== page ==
It has taken a while to settle back into the real world after the Atacama Crossing and it’s been even harder to find the words to describe the race. A year of meticulous planning, several months of training, a week bumming around San Pedro in the name of acclimatisation, and then it’s all over in a flash. I guess it’s not surprising that the post-race blues have probably been the toughest part to deal with.
The sense of detachment in the lead up to the race was there for a reason: so I didn’t have a total meltdown even before getting to the start. The day before, competitors gathered in the race hotel for check-in and pre-race briefings. I shared a room with Tash; we’d met before in San Pedro and really hit it off. We spent the night sharing ultra-running tales and obsessively cutting weight from our packs, shedding excess food and other non-essential items. We both agreed we couldn’t survive for a week in the desert without eyeliner, so added this post-kit check. My bag had weighed in as one of the lightest, 5.75g before water, and I figured an extra ten grammes was worth it.
In the afternoon we were bused to camp 1, Rio Grande, at an altitude of 3,200m. The air instantly felt cooler and much thinner than in San Pedro: would the extra time spent at altitude pay off? Camping conditions were rudimentary and cramped, with ten in a tent. The first of the six sleep-deprived nights felt the coldest and most uncomfortable; even with a warm sleeping bag and mat, every stone dug in and the temperature dipped to nearly freezing. But I don’t think we were expecting anything five star.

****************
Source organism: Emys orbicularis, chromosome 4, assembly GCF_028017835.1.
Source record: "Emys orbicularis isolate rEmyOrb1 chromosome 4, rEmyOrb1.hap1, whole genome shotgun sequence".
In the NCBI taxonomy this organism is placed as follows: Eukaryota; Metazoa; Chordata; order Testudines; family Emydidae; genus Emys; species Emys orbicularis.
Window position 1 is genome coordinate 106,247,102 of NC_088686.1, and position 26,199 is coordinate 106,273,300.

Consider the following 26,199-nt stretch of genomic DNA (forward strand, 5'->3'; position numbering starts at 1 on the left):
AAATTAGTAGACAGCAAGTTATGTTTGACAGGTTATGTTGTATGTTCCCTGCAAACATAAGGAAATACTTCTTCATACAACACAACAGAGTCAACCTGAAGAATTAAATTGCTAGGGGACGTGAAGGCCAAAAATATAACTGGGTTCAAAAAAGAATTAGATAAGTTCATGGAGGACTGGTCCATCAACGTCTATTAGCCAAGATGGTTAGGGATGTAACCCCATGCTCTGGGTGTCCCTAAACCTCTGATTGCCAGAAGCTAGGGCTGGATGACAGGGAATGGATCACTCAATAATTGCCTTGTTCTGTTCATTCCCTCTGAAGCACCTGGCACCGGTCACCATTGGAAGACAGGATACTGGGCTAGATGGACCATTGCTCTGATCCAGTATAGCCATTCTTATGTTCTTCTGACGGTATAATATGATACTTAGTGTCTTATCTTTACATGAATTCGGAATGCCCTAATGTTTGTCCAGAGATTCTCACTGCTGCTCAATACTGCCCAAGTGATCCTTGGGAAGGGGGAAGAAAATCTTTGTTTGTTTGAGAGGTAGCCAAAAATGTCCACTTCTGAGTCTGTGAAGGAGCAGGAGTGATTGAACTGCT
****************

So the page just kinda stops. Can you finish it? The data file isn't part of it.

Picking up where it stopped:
On paper, day one didn’t look too daunting. It was the shortest stage, 22.5 miles, with 700 metres of descent overall. We set off at 8am, the pace seeming frantic. Rolling hills and a few gorges to navigate, the first 10k completely floored me and I felt exhausted and nauseous. There was soft sand and a never-ending plateau pebbled with rocks. I’d trained to run, not walk, and did what I could, but the path was so technical and it was a huge mental effort to scan the ground both ahead and directly under your feet in order to keep up the pace and avoid twisting an ankle. Power-hiking for five kilometres of gradual ascent before the final four kilometres into camp. I tried to stay positive, but in the back of my mind were huge doubts about the week ahead. I questioned my preparation and training: it hadn’t seemed hard enough. I’d thrived off the buzz of casually telling people I was travelling to Chile alone to run a self-supported, 250k race across the desert. I’d enjoyed training and the ultra-distance training runs with a weighted pack.